One of the things I distinctly remember talking with him about was Neandertals and why they had gone “extinct”.

Professor Mellars wasn’t just any random archaeologist, after all. What he was known and knighted for was, in part, his work on Neanderthals. He was an expert on stone tools of the Middle-Upper Paleolithic (~300,000-10,000 years ago).

By studying various stone tool industries across Europe, archaeologists are able to say something about who might have been making them and when certain people came into contact with others or were perhaps replaced.

What we can learn from stone tools is awesome, but god I hated all my stone tool lectures and reading because looking at variously carved rocks for hours is something I simply don’t have the attention span for.

So based on the fossil evidence, the archaeological/stone tool evidence, and the genetic evidence (at the time), it appeared that Neanderthals had simply vanished at some point. Or in any case, at some point, the skeletal morphology and stone tools we associate with Neanderthals was gone, and that time seemed to coincide with what was interpreted as the arrival of “anatomically modern humans”.

There was a lot of debate, but very few people who studied human evolution believed that Neanderthals had contributed to the modern human gene pool.

Back in 2012, during my second year, I remember writing essays about why Neanderthals might have disappeared, and evaluating the evidence about them having gone extinct vs having interbred with us. I remember asking Professor Mellars what he thought, and he said it was unlikely Neanderthals interbred with us.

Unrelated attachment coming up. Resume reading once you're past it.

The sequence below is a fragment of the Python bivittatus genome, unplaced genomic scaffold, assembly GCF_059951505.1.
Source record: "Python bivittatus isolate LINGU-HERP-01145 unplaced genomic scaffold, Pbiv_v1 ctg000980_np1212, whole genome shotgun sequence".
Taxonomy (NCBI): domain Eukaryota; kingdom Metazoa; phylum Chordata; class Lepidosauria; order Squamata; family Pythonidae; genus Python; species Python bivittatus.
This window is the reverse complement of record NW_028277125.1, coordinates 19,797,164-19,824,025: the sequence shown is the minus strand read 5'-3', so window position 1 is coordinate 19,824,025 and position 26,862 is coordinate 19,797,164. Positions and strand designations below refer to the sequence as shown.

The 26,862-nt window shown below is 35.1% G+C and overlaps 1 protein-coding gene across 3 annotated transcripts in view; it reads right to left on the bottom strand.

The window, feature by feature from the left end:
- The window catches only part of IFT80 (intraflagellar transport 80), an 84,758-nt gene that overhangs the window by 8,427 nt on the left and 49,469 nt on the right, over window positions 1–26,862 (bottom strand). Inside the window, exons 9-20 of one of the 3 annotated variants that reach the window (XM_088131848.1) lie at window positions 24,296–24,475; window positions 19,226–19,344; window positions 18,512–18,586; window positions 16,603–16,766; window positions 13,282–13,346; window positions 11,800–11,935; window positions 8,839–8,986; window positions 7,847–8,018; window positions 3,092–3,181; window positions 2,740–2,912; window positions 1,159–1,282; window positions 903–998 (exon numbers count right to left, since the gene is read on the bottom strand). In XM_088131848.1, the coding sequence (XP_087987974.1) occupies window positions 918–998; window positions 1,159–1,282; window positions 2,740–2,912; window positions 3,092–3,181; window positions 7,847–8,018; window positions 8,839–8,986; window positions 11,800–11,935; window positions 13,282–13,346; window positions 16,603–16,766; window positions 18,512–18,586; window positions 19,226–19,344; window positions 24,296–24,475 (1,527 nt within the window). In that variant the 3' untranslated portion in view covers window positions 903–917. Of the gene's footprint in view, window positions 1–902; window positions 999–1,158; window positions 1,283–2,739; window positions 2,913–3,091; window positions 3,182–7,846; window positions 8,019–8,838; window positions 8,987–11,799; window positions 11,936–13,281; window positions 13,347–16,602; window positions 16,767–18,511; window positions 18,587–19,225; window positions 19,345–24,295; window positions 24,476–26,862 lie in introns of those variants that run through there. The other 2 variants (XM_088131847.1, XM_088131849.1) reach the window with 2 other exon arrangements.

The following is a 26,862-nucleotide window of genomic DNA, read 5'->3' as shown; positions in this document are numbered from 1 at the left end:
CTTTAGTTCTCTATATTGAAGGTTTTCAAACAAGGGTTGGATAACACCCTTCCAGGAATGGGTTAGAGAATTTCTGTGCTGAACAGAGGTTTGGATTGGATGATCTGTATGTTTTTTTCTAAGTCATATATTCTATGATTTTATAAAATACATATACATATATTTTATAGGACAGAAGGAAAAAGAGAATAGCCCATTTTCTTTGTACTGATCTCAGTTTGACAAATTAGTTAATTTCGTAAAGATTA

Most of what I read about the disappearance of Neanderthals was that “modern humans” must have outcompeted Neanderthals with our superior cognitive skills or replaced them after they disappeared due to their inability to adapt to the changing climate.

I couldn’t put my finger on it at the time, but I felt weird about the language that was being used around Neanderthals.

It also felt really uncomfortable that all explanations about this apparent disappearance of Neanderthals seemed to be centered on a post-hoc explanation of why “we” were simply better than them. Despite being wrapped in the language of natural selection, it seemed oddly similar to 19th-century arguments naturalizing colonialism and the “inevitable demise” of certain peoples. And I am certainly not the first person to draw the link between natural selection, eugenics, and colonialism.

But over the last few years, a lot of things have changed.


Theories on how humans evolved: one origin or multiple?

Before genetic evidence really came onto the scene, most of what we had to base our understanding of human evolution on was fossil evidence.

Looking at this fossil evidence, during the late 20th century, two camps had formed: multiregionalists and those who thought modern humans were the product of a single-out-of-Africa expansion (clearly, the latter had a much less catchy group name, but I digress…)